Originally Posted: January 15, 2011
Perhaps contrary to what some may believe, distance learning has actually been around for over a century. “‘Distance education’ has been in existence since the state of New York authorized degrees offered through ‘home study’ in 1883” (Tandy & Meacham, 2009, p. 314). The differences between 1883 and 2011 are the available delivery methods.
One modern adaption is the hybrid/blended course. By nature, a hybrid course blends aspects of traditional onsite education with aspects of distance learning; in modern times this is, usually, accomplished through technology (El Mansour & Mupinga, 2007). The study, “Students’ Positive and Negative Experiences in Hybrid and Online Classes”, conducted by El Mansour and Mupinga provides credence to the cliché that you cannot satisfy all of the people all of the time. They assert that no one teaching and/or delivery method is ideal for everyone. Some of the feedback recorded by El Mansour and Mupinga was that students liked the immediate feedback and/or live sharing of ideas with their instructors and/or classmates during the face-to-face portion of their hybrid class(es). They also liked the flexibility of being able to attend to classwork from almost anywhere with access to the internet, and still being able to maintain full time employment. Some of the negative feedback included disruptions to students’ social and professional lives in order to attend scheduled onsite meetings, and delays in getting feedback from instructor(s) and/or fellow classmates during the online portion(s).
Horton (2006) provides different levels of blending to consider when deciding to what degree of blending a course should be developed. At a minimum, course designers should consider Horton’s “Level 2: Strategic Blending” when developing a hybrid course. This level of blending would be driven by the actual subject matter and course goals when deciding how to combine classroom and web-based evolutions.
Blended learning provides the opportunity to capitalize on the pros of both onsite and online learning while, simultaneously, creating the potential pit-falls of the negative things associated with each kind of training environment. Hybrid courses truly are akin to a double-edged sword.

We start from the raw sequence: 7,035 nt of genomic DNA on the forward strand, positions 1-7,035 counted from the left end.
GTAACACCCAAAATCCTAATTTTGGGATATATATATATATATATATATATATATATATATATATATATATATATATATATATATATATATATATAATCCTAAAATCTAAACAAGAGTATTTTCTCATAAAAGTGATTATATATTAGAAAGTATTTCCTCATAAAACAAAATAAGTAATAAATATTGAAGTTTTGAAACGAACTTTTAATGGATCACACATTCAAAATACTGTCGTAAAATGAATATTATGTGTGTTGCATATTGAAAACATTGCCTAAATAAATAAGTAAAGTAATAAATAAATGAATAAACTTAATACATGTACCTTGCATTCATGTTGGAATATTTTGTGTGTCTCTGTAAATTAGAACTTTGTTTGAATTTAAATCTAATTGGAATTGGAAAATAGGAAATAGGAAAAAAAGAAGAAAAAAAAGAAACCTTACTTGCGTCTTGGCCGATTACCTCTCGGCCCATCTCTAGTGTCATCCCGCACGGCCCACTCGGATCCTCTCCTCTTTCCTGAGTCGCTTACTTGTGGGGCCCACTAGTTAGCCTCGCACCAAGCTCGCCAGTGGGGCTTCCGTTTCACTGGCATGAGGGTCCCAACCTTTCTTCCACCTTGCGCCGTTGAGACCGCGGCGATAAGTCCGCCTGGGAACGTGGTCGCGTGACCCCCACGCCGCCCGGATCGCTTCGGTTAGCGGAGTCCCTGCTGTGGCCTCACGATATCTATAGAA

One other aspect to take into consideration when discussing the pros/cons between onsite, online, and/or hybrid courses, is that of access for those with disabilities.
Tandy and Meacham (2009) provide several examples that support the idea that the sword cuts in both directions. While onsite courses may be difficult for people with physical disabilities, they provide opportunities for people with other disabilities such as low-vision or blindness. The opposite side of the sword is that online courses provide convenience for those people with physical disabilities. However, developing online courses that may be utilized by people that have low-vision or blindness presents some technical and/or financial challenges for the course developers.
Ultimately the quality and success of hybrid course delivery methods will be about the same as regular classes. There will be the champions of hybrid developed courses, there will be the inevitable antagonists, and there will be those that remain indifferent. In the same manner that not everyone enjoys the same kinds of music, movies, or sporting events, not everyone will have the same experience(s) when participating in a traditional onsite course, completely online course, or a hybrid course. Whether or not to recommend hybrid courses would depend on the potential students’ personal preference(s), comfort with technology requirements, and personal goals such as the need for immediate feedback, flexibility to limit social/professional interruptions, etc.
El Mansour, B., & Mupinga, D. M. (2007). Students’ positive and negative experiences in hybrid and online classes. College Student Journal, 41(1), 242-248. Retrieved from http://ezproxy.nu.edu/login?url=http://search.ebscohost.com/login.aspx?
Horton, W. (2006). E-Learning by design. San Francisco, CA: Pfeiffer.
Tandy, C., & Meacham, M. (2009). Removing the barriers for students with disabilities: Accessible online and web-enhanced courses. Journal of Teaching in Social Work, 29(3), 313-328. doi:10.1080/08841230903022118